Marvin Olasky

Evocative images, provocative thoughts, tension without pretension -- that's what makes for good writing. I've seen so much poor writing lately that, as a public service, I'll offer some advice from great authors who also became fed up with pretentious prose.

Let's start with Mark Twain: "When you catch adjectives, kill most of them -- then the rest will be valuable. They weaken when they are close together; they give strength when they are wide apart."

Novelist John Gardner: "The abstract is seldom as effective as the concrete. ?She was distressed' is not as good as, even, ?She looked away.'"

And Jacques Barzun: "Look for all fancy wordings, and get rid of them."

William Strunk Jr. (co-author of a great little book, "The Elements of Style") writes: "Vigorous writing is concise. A sentence should contain no unnecessary words, a paragraph no unnecessary sentences."

Specific detail is vital, as the other co-author, E.B. White, once advised: "Don't write about Man, write about a man."

Note this from writing teacher William Zinsser: "Look for the clutter in your writing, and prune it ruthlessly. Be grateful for everything you can throw away. Re-examine each sentence that you put on paper. Is every word doing new work? ... Simplify. Simplify."

Here's good advice from George Orwell: "Never use a metaphor, simile or other figure of speech which you are used to seeing in print. Never use a long word where a short word will do. If it is possible to cut a word out, always cut it out. Never use the passive where you can use the active."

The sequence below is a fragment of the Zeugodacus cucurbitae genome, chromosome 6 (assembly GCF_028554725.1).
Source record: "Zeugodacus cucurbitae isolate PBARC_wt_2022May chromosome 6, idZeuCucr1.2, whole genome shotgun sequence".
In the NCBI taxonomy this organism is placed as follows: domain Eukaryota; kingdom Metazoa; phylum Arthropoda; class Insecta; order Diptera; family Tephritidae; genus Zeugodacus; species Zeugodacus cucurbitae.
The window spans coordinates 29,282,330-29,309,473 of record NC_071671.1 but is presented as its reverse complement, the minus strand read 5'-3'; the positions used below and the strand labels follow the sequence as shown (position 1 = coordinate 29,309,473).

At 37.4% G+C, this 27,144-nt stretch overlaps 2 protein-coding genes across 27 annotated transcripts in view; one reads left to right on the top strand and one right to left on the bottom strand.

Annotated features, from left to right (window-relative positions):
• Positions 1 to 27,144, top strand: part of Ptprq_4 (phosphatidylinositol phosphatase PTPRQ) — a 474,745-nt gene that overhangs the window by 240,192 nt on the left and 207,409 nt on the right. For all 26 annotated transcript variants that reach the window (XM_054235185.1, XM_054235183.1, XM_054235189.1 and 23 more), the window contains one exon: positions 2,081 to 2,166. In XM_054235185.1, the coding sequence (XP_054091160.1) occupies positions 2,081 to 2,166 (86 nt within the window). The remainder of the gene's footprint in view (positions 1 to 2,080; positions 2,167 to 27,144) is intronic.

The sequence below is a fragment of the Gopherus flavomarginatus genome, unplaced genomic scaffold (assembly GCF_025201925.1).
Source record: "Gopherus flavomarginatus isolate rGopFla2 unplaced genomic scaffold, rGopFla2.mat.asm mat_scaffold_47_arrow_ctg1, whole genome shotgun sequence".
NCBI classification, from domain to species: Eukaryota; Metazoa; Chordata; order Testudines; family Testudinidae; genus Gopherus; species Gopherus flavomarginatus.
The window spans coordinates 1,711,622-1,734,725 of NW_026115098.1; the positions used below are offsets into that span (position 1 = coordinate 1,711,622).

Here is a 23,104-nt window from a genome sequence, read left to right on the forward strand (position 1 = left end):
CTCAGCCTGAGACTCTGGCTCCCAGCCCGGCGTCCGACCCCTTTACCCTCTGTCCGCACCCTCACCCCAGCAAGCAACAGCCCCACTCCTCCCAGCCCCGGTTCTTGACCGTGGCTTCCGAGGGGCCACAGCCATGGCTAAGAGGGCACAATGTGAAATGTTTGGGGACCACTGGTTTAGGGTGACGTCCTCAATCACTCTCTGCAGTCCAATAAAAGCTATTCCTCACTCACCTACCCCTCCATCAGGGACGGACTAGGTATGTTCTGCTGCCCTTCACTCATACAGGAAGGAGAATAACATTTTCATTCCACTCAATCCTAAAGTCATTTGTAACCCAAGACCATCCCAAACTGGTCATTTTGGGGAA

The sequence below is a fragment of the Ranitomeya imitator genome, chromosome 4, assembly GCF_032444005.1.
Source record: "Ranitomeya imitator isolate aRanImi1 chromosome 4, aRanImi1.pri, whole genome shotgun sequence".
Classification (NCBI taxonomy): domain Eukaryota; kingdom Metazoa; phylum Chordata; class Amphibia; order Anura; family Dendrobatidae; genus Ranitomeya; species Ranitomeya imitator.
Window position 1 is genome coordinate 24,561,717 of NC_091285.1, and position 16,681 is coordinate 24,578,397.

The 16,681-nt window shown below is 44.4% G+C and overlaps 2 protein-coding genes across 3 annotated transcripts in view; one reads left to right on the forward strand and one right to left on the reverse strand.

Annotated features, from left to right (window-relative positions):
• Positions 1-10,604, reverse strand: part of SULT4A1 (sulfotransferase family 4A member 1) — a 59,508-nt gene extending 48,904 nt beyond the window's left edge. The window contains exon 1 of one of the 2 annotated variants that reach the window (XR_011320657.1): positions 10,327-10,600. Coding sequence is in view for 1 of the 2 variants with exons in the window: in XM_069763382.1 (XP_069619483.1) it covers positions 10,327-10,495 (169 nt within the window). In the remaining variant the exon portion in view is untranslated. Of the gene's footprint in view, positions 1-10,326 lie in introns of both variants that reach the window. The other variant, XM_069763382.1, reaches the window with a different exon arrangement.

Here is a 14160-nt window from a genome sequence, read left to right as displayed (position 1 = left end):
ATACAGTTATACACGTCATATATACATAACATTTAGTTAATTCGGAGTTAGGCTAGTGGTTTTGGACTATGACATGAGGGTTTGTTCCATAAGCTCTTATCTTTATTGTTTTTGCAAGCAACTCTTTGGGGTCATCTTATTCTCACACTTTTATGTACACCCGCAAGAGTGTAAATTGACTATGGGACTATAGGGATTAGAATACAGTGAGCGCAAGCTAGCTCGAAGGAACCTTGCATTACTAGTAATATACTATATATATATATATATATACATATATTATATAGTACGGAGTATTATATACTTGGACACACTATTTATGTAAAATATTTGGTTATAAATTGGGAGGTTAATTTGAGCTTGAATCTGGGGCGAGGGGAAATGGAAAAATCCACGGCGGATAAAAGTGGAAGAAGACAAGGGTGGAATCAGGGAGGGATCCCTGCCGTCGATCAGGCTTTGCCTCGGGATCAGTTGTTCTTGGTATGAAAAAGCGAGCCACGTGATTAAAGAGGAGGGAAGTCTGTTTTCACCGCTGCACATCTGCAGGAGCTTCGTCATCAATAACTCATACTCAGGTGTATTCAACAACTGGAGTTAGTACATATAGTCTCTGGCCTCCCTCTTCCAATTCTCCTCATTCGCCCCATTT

Essayist Sheridan Baker noted similarly, "Never use a long word when you can find a short one. ... Pick up every sentence in turn, asking ourselves if we can possibly make it shorter."

Overall, it's important to emphasize quality rather than quantity: Better to have one telling bit of specific detail than 12 nothings. (Cervantes' worst nightmare: "Let every man ... not set down at random, higgle-de-piggledy, whatever comes into his noddle.") Content and style need to go together. Look what happens to this romantic image when we couch it in math book prose: "The long -separated lovers raced across the grassy field toward each other like two freight trains, one having left Cleveland at 7 p.m. traveling at 50 mph, the other from Topeka at 4 p.m. at a speed of 40 mph."

Marvin Olasky

Marvin Olasky is editor-in-chief of the national news magazine World. For additional commentary by Marvin Olasky, visit
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